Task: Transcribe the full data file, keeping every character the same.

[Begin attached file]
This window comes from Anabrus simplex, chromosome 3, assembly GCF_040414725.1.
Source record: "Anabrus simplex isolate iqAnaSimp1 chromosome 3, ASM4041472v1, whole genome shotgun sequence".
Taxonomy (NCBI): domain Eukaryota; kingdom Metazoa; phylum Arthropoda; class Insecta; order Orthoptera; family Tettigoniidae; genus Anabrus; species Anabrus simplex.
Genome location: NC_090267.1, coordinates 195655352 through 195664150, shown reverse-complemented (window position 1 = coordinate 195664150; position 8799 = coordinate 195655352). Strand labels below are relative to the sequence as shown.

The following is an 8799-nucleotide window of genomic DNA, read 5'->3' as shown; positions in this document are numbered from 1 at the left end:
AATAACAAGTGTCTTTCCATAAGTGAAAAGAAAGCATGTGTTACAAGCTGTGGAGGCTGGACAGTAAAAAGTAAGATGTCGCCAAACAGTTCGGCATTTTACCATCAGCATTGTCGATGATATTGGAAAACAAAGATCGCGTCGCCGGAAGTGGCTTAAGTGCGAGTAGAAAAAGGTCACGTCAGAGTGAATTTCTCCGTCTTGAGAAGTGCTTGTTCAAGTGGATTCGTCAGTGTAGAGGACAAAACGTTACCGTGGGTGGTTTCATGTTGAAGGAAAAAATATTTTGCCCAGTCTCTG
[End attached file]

This window comes from Anabrus simplex, chromosome 3, assembly GCF_040414725.1.
Source record: "Anabrus simplex isolate iqAnaSimp1 chromosome 3, ASM4041472v1, whole genome shotgun sequence".
Taxonomy (NCBI): domain Eukaryota; kingdom Metazoa; phylum Arthropoda; class Insecta; order Orthoptera; family Tettigoniidae; genus Anabrus; species Anabrus simplex.
Genome location: NC_090267.1, coordinates 195655352 through 195664150, shown reverse-complemented (window position 1 = coordinate 195664150; position 8799 = coordinate 195655352). Strand labels below are relative to the sequence as shown.

The following is an 8799-nucleotide window of genomic DNA, read 5'->3' as shown; positions in this document are numbered from 1 at the left end:
AATAACAAGTGTCTTTCCATAAGTGAAAAGAAAGCATGTGTTACAAGCTGTGGAGGCTGGACAGTAAAAAGTAAGATGTCGCCAAACAGTTCGGCATTTTACCATCAGCATTGTCGATGATATTGGAAAACAAAGATCGCGTCGCCGGAAGTGGCTTAAGTGCGAGTAGAAAAAGGTCACGTCAGAGTGAATTTCTCCGTCTTGAGAAGTGCTTGTTCAAGTGGATTCGTCAGTGTAGAGGACAAAACGTTACCGTGGGTGGTTTCATGTTGAAGGAAAAAATATTTTGCCCAGTCTCTG